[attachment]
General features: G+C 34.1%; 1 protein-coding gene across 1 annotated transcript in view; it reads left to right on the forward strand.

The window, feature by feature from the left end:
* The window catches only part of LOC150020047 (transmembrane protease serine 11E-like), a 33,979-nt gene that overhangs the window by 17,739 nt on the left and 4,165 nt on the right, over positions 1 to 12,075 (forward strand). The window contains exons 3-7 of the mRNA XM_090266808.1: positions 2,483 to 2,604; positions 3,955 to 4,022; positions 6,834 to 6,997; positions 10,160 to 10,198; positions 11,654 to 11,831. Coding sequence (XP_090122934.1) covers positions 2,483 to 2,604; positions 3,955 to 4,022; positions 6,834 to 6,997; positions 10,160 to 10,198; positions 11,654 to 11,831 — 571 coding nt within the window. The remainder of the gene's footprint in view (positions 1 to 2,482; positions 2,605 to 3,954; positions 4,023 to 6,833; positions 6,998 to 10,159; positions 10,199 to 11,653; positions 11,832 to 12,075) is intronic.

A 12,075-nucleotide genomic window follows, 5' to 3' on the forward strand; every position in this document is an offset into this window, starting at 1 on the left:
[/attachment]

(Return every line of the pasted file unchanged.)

General features: G+C 34.1%; 1 protein-coding gene across 1 annotated transcript in view; it reads left to right on the forward strand.

The window, feature by feature from the left end:
* The window catches only part of LOC150020047 (transmembrane protease serine 11E-like), a 33,979-nt gene that overhangs the window by 17,739 nt on the left and 4,165 nt on the right, over positions 1 to 12,075 (forward strand). The window contains exons 3-7 of the mRNA XM_090266808.1: positions 2,483 to 2,604; positions 3,955 to 4,022; positions 6,834 to 6,997; positions 10,160 to 10,198; positions 11,654 to 11,831. Coding sequence (XP_090122934.1) covers positions 2,483 to 2,604; positions 3,955 to 4,022; positions 6,834 to 6,997; positions 10,160 to 10,198; positions 11,654 to 11,831 — 571 coding nt within the window. The remainder of the gene's footprint in view (positions 1 to 2,482; positions 2,605 to 3,954; positions 4,023 to 6,833; positions 6,998 to 10,159; positions 10,199 to 11,653; positions 11,832 to 12,075) is intronic.

A 12,075-nucleotide genomic window follows, 5' to 3' on the forward strand; every position in this document is an offset into this window, starting at 1 on the left: